What is a computer scam call? A cyber crime.

If you didn’t initiate the call, it is a scam call.
 

 
 
 

"Til It Happens to You" is a song produced and performed by American singer Lady Gaga. (The YouTube below is Live From The 88th Annual Academy Awards). She co-wrote the song with Diane Warren. This is a universal song about any kind of loss in life.

 
A computer scam call is cyber abuse that can result in loss.
— Tech Tip Carol

Tech Tip Carol related this story to Mason PI. I hope it will help others realize the potential for cyber scams and what to do if it happens to you or someone you care about.

Evelyn, a former Intelligence officer during WWII and teacher of the arts, now 90, lives in Washington, DC. She is a socialite and graduate of a prestigious college. Her manners are impeccable — polite and measured. She embraced working on a computer to do her letters and email. She prided herself on being a participant of the technical world and staying abreast of the times.

One day while at her desk, she received a phone call. She was contacted by a man who asked her what kind of computer she used. She replied, Apple. He then identified himself as working for Apple to address malware that had gotten into the system and needed to be corrected.

Her manners and lack of knowledge about computer issues caused her to stay on the phone and talk with him. She began to do as he asked which ultimately was to allow him to have access to her computer and download his software which was malware. He asked her to keep her computer up and running until he called back. She agreed and hung up, bewildered.

Meanwhile, her home health aide, Sally, a young woman who is far more computer savvy, witnessed this conversation and outcome. Sally called Tech Tip Carol right away. Tech Tip Carol asked to speak with Evelyn and explained a terrible breach of her privacy had just occurred on her computer. On Tech Tip Carol’s advise and Evelyn’s ok, Sally shut down the computer.

You see, by giving access to the computer, the man who called could copy all Evelyn's files from her computer to his. She had sensitive files and banking files. He needed the computer to be running (online) in order to make the copy of the files which can take a bit of time. By turning off her computer, the copying of files ceased. (BTW, the man never called back.)

The immediate first steps were to place calls to banks, credit card companies, people involved with trusts, brokerage firms, and the financial registered representative. It was outside business hours but they had the personal numbers for these individuals and place the calls instead of waiting for normal business hours. Then this incident was reported to the police - but they don’t have a protocol to address cyber crime.

This aftermath took the better part of the following day alongside a family member who had flown in to help.

Tech Tip Carol powered on the computer and kept it offline. She checked the computer and the downloaded software was verified - this type of malicious file cannot be removed. The possibility of the man having access to her computer again, if the computer was brought back online, was a very real possibility. Unfortunately, Evelyn would not be able to work on this computer again.

It was agreed, Evelyn needed to have a new computer. However, the exact same operating system was not available on the new computer. That also meant the software for letters was an updated version or different as well. Training for this new environment was needed.

This new computer environment combined with Evelyn’s distress resulted in never successfully returning to her accomplished computer experience. A very sad situation to witness.

Till it happens to you, or someone you care about, it really doesn’t ring home what a violation a computer phone scam is. We must educate ourselves to prevent it.

If you get this kind of call, remember...

 
If you didn’t initiate the computer help call, it is a scam, hang up.”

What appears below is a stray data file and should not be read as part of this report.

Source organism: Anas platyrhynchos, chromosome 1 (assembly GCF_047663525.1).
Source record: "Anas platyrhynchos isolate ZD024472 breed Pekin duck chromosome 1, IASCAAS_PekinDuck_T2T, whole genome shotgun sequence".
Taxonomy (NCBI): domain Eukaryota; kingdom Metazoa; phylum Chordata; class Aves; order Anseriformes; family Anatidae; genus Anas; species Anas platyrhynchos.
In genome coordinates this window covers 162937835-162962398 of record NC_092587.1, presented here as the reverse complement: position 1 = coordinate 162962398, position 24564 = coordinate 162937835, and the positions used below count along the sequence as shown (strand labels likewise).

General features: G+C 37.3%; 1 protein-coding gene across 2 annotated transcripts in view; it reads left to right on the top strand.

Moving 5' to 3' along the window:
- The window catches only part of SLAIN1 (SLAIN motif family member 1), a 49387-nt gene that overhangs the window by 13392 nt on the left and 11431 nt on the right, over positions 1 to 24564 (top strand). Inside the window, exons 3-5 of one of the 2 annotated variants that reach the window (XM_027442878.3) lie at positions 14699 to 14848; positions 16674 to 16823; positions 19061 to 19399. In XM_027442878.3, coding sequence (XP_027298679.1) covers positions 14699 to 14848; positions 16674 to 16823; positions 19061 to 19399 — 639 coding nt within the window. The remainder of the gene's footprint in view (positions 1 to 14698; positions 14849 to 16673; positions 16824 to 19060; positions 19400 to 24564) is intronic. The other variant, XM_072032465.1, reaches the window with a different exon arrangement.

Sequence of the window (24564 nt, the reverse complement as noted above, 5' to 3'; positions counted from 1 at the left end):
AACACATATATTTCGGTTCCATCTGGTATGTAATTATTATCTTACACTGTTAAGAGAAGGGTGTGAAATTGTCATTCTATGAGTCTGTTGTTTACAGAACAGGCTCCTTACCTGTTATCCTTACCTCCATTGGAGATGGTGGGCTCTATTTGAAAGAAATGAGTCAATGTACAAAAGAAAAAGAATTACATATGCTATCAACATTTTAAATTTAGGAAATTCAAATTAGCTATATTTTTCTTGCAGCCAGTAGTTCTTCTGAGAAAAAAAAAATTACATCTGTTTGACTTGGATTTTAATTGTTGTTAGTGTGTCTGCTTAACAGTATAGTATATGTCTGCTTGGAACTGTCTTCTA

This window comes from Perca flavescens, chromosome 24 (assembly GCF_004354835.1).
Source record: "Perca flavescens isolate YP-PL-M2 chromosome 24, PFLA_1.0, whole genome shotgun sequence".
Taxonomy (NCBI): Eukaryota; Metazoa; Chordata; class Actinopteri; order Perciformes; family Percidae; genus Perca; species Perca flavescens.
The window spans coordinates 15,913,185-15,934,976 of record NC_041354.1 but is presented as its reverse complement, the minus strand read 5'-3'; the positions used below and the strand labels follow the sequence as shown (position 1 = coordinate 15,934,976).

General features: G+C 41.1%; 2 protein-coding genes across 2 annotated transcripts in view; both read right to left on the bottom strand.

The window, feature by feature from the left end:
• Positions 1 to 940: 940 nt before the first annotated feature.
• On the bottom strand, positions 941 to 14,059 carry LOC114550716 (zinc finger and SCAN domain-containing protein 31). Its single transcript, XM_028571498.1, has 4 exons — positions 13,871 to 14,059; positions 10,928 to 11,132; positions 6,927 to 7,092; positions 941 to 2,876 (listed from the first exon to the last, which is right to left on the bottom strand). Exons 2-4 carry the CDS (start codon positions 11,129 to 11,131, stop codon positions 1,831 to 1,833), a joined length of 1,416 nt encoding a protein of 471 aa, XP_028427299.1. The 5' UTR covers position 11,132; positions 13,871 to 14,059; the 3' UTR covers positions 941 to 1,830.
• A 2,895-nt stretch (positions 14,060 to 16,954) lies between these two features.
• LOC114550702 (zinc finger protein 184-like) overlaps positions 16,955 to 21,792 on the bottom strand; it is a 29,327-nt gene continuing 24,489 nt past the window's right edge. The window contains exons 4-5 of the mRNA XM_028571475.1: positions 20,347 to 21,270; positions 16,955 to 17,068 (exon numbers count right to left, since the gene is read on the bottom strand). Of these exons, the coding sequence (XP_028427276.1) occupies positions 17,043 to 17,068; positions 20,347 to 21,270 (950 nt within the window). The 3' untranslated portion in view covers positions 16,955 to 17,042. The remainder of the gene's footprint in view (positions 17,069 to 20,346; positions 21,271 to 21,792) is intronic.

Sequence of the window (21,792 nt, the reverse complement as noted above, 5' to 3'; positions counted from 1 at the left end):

— Tech Tip Carol
 

Six Things To Do AFTER You Have Been Scammed

 
 

Remember that time is of the essence.

Between my years in law enforcement and the experience I had responding to a scam in my family, I have prepared a template for the response I made when my family was confronted with this crime.

  • You may think your scam doesn't merit any follow up
  • You may be embarrassed to admit you fell victim to a scam thinking that, with hindsight, you should have been able to detect.  
  • It happened in my family where a bad guy posing as a police officer told a family member that my daughter had run a red light, sustained serious injuries when she crashed her car as a result of running the red light, caused a great deal of property damage to a residence, and was currently in jail. 
  • The imposter continued to say that the residential property owner requested several thousand dollars before he would allow my daughter to be released from jail. 
  • This began a series of thefts because the bad guys attempt these scams all day every day until they find someone who believes their story.  Try to get past these reservations.

I feel that scams of all sizes should be reported for four reasons:

  • Prosecution of the perpetrator
  • Deterrence
  • The information you provide may bolster an ongoing police investigation
  • Statistics

1. Once you are aware of the suspicious activity, contact the police to file a report.
The police will give you guidance on how to proceed.

2. Try to get a handle immediately on what happened and start contacting financial institutions to block accounts.
With MoneyPak card scams, call PayPal. They helped me immensely when a family member was scammed. 

3. Prepare a detailed report of the events.
Do this right away while all the details are fresh in your mind. Don't omit a single detail. No matter how insignificant it may seem, it may be important later. Include photocopies of supporting documentation with your report. This includes anything you collect along the way. It might be a check, a phone record, an email, a text, a MoneyPak card, a financial statement, and on and on.  We were able to recover some of the money scammed from my family member which involved a MoneyPak scam.  MoneyPak is like a prepaid card you can get at stores like CVS and RiteAid.  You take cash to the store and buy a MoneyPak card which looks just like a credit card.  You can then transfer the money from your card to a PayPal account which then you can use like cash and can be accessed anywhere in the world.   Thankfully, MoneyPak imposes daily limits on the redemption of MoneyPak cards. PayPal helped us tremendously to recoup the money on cards that hadn't been redeemed yet because of the daily limit. By the way, I contacted PayPal the day of the scam which is the only reason there was still money on the cards for us to recover.  The police were amazed that we were able to get any money back.